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 Visiting California Wine Country


Article by Tatiana Sorokina

Photography by Tatiana Sorokina

If you love wine tasting and visiting wineries then California should definitely be on your travel list. Today I would like to share with you some of the most important things to know before visiting California wine country that will hopefully make your trip planning easier and the whole experience nice and memorable rather than stressful.

1. What is Actually California Wine Country?

It is not one specific area; there are several wine growing regions in California. The most famous are Sonoma County and Napa Valley. But beyond these two well-known regions there are many more wine growing enclaves that are worth your attention: Paso Robles, Santa Barbara County, Temecula, Santa Cruz Mountains, Mendocino County, Carmel Valley, El Dorado County, Lodi and Livermore Valley.

2. Grape Varieties + Quality

The grapes varieties that are most popular among California wine growers are Cabernet Sauvignon, Chardonnay, Merlot, Pinot noir, Sauvignon Blanc, Syrah and Zinfandel. Northern California wines tend to be drier and wines from the regions with hotter climate, such as Paso Robles, for example, tend to be a bit sweeter.

3. The Atmosphere

The Napa Valley region is considered to be the fanciest of them all. It is a go-to place for limo parties from the San Francisco Bay Area for bachelorette parties and such. The further away you go from Napa Valley, the more family friendly wineries you will encounter. In fact, every single winery that we visited in many other California wine regions listed above was family friendly. And by family friendly I mean not just the atmosphere but also activities offered for kids, such as games, garden exploration and sometimes even a playground. In addition to that, the further away you go from Napa, the more relaxed and down-to-Earth is the atmosphere.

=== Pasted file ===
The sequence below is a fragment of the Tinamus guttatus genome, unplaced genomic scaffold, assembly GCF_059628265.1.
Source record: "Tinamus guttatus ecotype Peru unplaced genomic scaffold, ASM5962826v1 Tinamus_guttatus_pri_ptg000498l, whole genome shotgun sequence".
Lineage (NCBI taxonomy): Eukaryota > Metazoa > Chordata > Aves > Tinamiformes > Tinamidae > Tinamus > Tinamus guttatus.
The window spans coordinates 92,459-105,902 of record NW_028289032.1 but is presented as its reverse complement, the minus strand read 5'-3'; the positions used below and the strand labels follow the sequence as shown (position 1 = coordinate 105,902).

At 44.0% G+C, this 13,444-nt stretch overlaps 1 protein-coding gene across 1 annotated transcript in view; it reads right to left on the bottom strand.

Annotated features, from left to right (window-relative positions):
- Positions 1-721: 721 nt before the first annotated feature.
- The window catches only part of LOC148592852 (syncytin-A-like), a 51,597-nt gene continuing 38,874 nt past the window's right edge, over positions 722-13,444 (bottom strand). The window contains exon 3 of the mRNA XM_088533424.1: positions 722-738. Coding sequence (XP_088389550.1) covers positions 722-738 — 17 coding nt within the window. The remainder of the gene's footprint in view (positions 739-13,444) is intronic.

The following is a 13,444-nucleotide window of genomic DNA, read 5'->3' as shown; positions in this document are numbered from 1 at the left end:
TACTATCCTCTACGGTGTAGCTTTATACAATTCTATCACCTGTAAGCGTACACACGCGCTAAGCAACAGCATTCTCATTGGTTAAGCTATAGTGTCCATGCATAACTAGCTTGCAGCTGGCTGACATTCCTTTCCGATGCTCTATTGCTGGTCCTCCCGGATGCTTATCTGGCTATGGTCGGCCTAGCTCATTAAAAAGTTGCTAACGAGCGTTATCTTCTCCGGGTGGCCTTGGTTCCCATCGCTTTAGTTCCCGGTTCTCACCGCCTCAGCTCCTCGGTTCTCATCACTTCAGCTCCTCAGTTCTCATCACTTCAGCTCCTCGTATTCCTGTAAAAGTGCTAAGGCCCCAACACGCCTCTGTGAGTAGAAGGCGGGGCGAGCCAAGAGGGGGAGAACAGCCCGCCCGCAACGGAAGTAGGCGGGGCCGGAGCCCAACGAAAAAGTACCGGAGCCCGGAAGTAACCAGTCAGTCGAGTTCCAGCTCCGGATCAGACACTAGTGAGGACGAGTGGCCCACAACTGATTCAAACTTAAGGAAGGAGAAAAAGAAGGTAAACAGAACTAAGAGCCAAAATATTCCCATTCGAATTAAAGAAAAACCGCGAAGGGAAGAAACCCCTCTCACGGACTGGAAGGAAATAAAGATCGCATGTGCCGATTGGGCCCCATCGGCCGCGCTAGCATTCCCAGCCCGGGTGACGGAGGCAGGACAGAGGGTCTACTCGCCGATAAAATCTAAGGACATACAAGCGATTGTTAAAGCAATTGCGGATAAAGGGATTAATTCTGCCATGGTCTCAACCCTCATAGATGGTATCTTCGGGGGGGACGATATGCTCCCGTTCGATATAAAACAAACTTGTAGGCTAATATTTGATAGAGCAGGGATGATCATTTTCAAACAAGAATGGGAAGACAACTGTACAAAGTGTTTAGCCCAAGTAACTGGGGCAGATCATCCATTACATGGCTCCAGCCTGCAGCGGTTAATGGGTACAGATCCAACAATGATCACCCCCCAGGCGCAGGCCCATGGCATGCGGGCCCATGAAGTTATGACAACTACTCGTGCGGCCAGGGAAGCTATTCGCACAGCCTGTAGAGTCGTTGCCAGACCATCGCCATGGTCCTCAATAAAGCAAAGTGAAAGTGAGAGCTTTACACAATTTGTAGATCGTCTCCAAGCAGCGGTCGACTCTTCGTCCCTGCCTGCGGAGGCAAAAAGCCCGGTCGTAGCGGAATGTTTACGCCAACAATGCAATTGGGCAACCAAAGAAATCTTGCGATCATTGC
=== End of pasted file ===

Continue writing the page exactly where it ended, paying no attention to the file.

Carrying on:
4. The Crowds

Out of all California wine regions, Napa Valley will always be the most crowded. And not just because of its popularity. It is a narrow piece of land with one major road (Highway 29) and one secondary road (Silverado Trail) going through it and for the most part both roads are one lane in each direction. Pretty much all famous wineries are located along these two roads so you can imagine the congestion. In Sonoma County and in Paso Robles, in comparison, the wineries are located all over the map, in small clusters at times, instead of all being concentrated in one place—and we have yet to encounter a traffic jam there, even during the busiest of seasons.

5. The Prices

The prices for wine tasting tend to be the highest in Napa Valley out of all California wine regions. The fancier the winery, the higher the price. As a rule of thumb, the further you go away from major metropolitan areas, the less you will be asked to pay for a wine tasting, which does not at all correlate with the quality of the wine you will be offered to try. Outside of Napa you even have a chance to find free wine tastings (Korbel in Sonoma, J. Lohr in Paso Robles and others).

6. When to Go

Late spring, summer and the harvest time tend to be the busiest times to visit California wine regions. If you would like to avoid crowds my suggestion is to go early spring or in November. Check wineries’ schedules before going because in the off season they may be open only a couple days a week.  

I have a lot of great California travel itineraries that include wineries. I hope you will enjoy your visit!

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